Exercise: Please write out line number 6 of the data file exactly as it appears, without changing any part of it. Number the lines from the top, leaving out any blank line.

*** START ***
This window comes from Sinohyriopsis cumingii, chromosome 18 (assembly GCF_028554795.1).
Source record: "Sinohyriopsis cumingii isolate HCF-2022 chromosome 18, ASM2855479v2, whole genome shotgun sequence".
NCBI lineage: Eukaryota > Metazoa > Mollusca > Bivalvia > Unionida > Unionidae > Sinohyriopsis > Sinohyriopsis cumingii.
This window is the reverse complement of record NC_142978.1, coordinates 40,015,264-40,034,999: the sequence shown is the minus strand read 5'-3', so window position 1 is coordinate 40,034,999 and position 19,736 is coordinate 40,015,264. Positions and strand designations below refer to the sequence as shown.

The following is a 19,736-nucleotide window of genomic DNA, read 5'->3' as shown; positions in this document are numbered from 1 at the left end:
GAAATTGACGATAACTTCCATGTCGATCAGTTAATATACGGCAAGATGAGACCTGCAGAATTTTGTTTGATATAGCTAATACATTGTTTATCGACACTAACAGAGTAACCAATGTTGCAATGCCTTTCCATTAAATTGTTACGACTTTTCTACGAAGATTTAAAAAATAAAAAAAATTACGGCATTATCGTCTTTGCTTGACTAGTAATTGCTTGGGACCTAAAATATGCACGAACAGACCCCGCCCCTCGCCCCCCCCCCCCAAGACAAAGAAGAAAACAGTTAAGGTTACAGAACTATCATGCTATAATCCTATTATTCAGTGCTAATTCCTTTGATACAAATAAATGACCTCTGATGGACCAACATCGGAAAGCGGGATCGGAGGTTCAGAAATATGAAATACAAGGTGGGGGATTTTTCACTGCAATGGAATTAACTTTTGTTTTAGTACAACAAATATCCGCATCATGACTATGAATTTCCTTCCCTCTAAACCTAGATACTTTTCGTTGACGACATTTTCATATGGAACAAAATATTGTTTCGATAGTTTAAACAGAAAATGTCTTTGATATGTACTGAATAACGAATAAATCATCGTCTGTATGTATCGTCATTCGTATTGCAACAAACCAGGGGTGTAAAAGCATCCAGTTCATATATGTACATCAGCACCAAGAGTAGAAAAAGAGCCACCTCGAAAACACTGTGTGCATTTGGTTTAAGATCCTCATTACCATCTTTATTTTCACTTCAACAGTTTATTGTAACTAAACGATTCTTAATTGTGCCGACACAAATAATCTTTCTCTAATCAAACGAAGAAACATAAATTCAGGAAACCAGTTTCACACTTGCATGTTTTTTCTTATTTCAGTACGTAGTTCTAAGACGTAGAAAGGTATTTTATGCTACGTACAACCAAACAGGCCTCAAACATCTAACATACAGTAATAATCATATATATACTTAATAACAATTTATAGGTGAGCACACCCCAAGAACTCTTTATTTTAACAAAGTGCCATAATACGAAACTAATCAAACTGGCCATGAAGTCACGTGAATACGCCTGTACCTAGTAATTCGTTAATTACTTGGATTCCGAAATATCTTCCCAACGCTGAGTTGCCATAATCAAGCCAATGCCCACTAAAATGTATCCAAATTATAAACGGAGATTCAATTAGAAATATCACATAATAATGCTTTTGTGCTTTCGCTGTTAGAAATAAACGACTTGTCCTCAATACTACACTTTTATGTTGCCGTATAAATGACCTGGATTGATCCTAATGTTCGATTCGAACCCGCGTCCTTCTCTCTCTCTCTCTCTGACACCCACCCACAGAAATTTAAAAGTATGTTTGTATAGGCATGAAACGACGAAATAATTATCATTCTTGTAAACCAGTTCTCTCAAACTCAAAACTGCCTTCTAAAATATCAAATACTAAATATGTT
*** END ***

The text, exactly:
GAAATTGACGATAACTTCCATGTCGATCAGTTAATATACGGCAAGATGAGACCTGCAGAATTTTGTTTGATATAGCTAATACATTGTTTATCGACACTAACAGAGTAACCAATGTTGCAATGCCTTTCCATTAAATTGTTACGACTTTTCTACGAAGATTTAAAAAATAAAAAAAATTACGGCATTATCGTCTTTGCTTGACTAGTAATTGCTTGGGACCTAAAATATGCACGAACAGACCCCGCCCCTCGCCCCCCCCCCCCAAGACAAAGAAGAAAACAGTTAAGGTTACAGAACTATCATGCTATAATCCTATTATTCAGTGCTAATTCCTTTGATACAAATAAATGACCTCTGATGGACCAACATCGGAAAGCGGGATCGGAGGTTCAGAAATATGAAATACAAGGTGGGGGATTTTTCACTGCAATGGAATTAACTTTTGTTTTAGTACAACAAATATCCGCATCATGACTATGAATTTCCTTCCCTCTAAACCTAGATACTTTTCGTTGACGACATTTTCATATGGAACAAAATATTGTTTCGATAGTTTAAACAGAAAATGTCTTTGATATGTACTGAATAACGAATAAATCATCGTCTGTATGTATCGTCATTCGTATTGCAACAAACCAGGGGTGTAAAAGCATCCAGTTCATATATGTACATCAGCACCAAGAGTAGAAAAAGAGCCACCTCGAAAACACTGTGTGCATTTGGTTTAAGATCCTCATTACCATCTTTATTTTCACTTCAACAGTTTATTGTAACTAAACGATTCTTAATTGTGCCGACACAAATAATCTTTCTCTAATCAAACGAAGAAACATAAATTCAGGAAACCAGTTTCACACTTGCATGTTTTTTCTTATTTCAGTACGTAGTTCTAAGACGTAGAAAGGTATTTTATGCTACGTACAACCAAACAGGCCTCAAACATCTAACATACAGTAATAATCATATATATACTTAATAACAATTTATAGGTGAGCACACCCCAAGAACTCTTTATTTTAACAAAGTGCCATAATACGAAACTAATCAAACTGGCCATGAAGTCACGTGAATACGCCTGTACCTAGTAATTCGTTAATTACTTGGATTCCGAAATATCTTCCCAACGCTGAGTTGCCATAATCAAGCCAATGCCCACTAAAATGTATCCAAATTATAAACGGAGATTCAATTAGAAATATCACATAATAATGCTTTTGTGCTTTCGCTGTTAGAAATAAACGACTTGTCCTCAATACTACACTTTTATGTTGCCGTATAAATGACCTGGATTGATCCTAATGTTCGATTCGAACCCGCGTCCTTCTCTCTCTCTCTCTCTGACACCCACCCACAGAAATTTAAAAGTATGTTTGTATAGGCATGAAACGACGAAATAATTATCATTCTTGTAAACCAGTTCTCTCAAACTCAAAACTGCCTTCTAAAATATCAAATACTAAATATGTT